This past Thursday, April 28th, was our first visit to one of the towns heavily affected by the April 16th earthquake: Manta. Manta, along with Pedernales and Portoviejo, was one of the most populous cities affected by the quake. (I am not taking away from the destruction that has ruined many of the smaller towns, but these are the cities that are making international news.)
Manta is a city of about 225,000 residents (the exact number was hard to obtain), and is located in the northern section of Manabi province (along with Pedernales and Portoviejo). To provide perspective, here are the locations of the points that I'll be discussing:
Our town, Puerto Lopez, is on the coast at the very south of the map above. Manta is about 120 km north of us, and Portoviejo is a 15 minute drive east of there. The earthquake was centered just off the coast of Muisne at the very top of the map, and Pedernales is about 30 minutes south of there.
Visiting any of the areas between Muisne and Manta is discouraged. Although police restrictions have been relaxed in most areas, travelers and casual visitors (especially gawkers) are strongly discouraged. As it turns out, though, our group had a couple of items that required a visit. I needed to visit one of the labs that (in Manabi) only exists on the coast, and Diane's mechanic had finished repairs on her car that she had dropped off prior to the earthquake.
Our group consists of Emily and I, our friends Paul and Susan from who we rent and our good friend Diane who owns a business here in town. Since Susan had other commitments that day, our traveling party consisted of Paul, Diane, Emily and myself.
From the information that we had been receiving, it seemed that food and water were available to most of the people displaced from their homes. The most pressing need was solid shelters, and there are a number of groups that are in the process of providing those. For our trip, we wanted to do something that would brighten the day for the number of children that were currently living on the street. The decision was to create a "gift bag" that we could give to the children that we met along the way.
After a day of shopping, Susan and Emily set about baking and sorting items for the gift bags. Each one contained juice boxes and some candy treats:
The next day, we set out for Manta. After completing our errands, we looked for children where we could deliver the bags. We didn't have to go far. Just down the street from Diane's mechanic, we came upon two "tent cities" where the displaced residents had moved:
These are the two that we visited. The first covers the sidewalk along the roadway and the second is up on a dirt berm next to a soon-to-be landfill. Although they are (mostly) dry, they are truly depressing places. The blue barrels are the primary source of water, there are no bathrooms and there is no electricity.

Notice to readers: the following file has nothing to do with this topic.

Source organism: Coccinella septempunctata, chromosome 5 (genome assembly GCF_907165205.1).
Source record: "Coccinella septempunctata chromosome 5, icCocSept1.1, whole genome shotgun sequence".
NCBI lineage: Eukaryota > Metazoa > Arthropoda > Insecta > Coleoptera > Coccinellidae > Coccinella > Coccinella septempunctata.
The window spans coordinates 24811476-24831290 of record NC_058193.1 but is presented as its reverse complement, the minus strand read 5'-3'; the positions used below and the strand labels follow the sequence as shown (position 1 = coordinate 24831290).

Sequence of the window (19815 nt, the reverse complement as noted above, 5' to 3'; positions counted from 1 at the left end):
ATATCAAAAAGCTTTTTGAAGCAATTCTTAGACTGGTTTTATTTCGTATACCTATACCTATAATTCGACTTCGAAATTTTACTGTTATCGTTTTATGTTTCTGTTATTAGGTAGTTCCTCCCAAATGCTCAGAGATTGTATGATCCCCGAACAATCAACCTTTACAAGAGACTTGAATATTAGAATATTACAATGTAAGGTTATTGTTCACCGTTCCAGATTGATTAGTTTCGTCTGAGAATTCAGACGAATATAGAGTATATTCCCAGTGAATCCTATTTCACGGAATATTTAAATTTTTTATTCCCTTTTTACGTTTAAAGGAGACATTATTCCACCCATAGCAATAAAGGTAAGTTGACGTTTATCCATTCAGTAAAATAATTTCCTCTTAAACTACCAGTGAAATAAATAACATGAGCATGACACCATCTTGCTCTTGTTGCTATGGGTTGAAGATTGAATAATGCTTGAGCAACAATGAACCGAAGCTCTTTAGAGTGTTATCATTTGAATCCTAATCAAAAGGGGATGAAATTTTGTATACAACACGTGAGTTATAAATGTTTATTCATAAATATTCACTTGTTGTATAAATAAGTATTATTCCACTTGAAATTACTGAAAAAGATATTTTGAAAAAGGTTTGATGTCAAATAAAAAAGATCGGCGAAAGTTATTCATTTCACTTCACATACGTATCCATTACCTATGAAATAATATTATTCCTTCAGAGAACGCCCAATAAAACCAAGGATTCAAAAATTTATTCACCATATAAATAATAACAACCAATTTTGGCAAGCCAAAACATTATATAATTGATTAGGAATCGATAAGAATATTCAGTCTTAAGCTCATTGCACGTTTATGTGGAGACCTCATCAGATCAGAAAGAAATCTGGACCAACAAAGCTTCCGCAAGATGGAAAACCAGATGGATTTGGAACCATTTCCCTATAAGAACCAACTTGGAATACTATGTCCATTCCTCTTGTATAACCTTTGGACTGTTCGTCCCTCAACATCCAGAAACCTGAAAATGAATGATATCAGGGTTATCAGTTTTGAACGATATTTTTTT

The individual tents, covered with plastic tarps and held up by whatever wood or bamboo is available, contain all of the possessions that these people now own:
We parked on the street in front of the lower tent city, and Diane got out of the car with a few gift bags to give away:
It wasn't long before the word spread and the other kids came running:
Once they realized the ultimate source of the gift bags, however, I was up to my ears in outstretched hands!
Hey! How did he get three of 'em?!?
Eventually, we ran out of the full bags. Emily had prepared a couple of smaller bags of single pieces of candy and lollipops that she was able to hand out on an individual basis (especially helpful when I had to inform them that I had no more bags to give):
As we were leaving the tent cities, we were able to get one group photo from the upper group and some big smiles from the street-side people:
Many thanks to Paul for taking all of the pictures!
While we were grateful to be able to share with the children here, our smiles wouldn't last for long. With our main objectives completed, we wanted to look around Manta and see the extent of the damage. We had all seen pictures (like I'll being showing here), but it's much different in person. The sounds, smells and dust are only matched by the looks of desperation on some of the people that we met.
First, a couple of the medical facilities. The first picture here is of the hospital next to where I had my lab work done:
These are pictures of Clinica Manta and the private practice of a general practitioner that I had visited just two months earlier. Fortunately, the structure of the hospital was solid enough that people were able to get out; I'm not so sure about the private clinics next door:
Some of the workers were able to salvage one of the hospital beds. The CT scanner, however, was a total loss:
Even the IESS (public) hospital, which should have been one of the strongest buildings in town, will require either a serious makeover or a total tear down:
The neighborhood of Tarqui was the hardest hit in town and is still classified as a Zone Zero (no unauthorized personnel allowed, period). The market area that had been located near Tarqui had to relocate a few blocks down the road:
I'm sorry for the quality of these last two pictures; they were taken from a moving vehicle. Note, however, the depth of debris in the first of these two: easily eight to ten meters deep. All of the workers inside Zone Zero appeared to be wearing hazmat suits.
Here are just a few more pictures of other buildings that will require complete tear down and reconstruction:
Like I said, there weren't too many smiles to be had from myself, Emily or Diane:
Hopefully, the smiles will return soon. This weekend, we're building another 200 bags of treats for the tent city children and we'll be delivering them on Monday. We're doing what we can!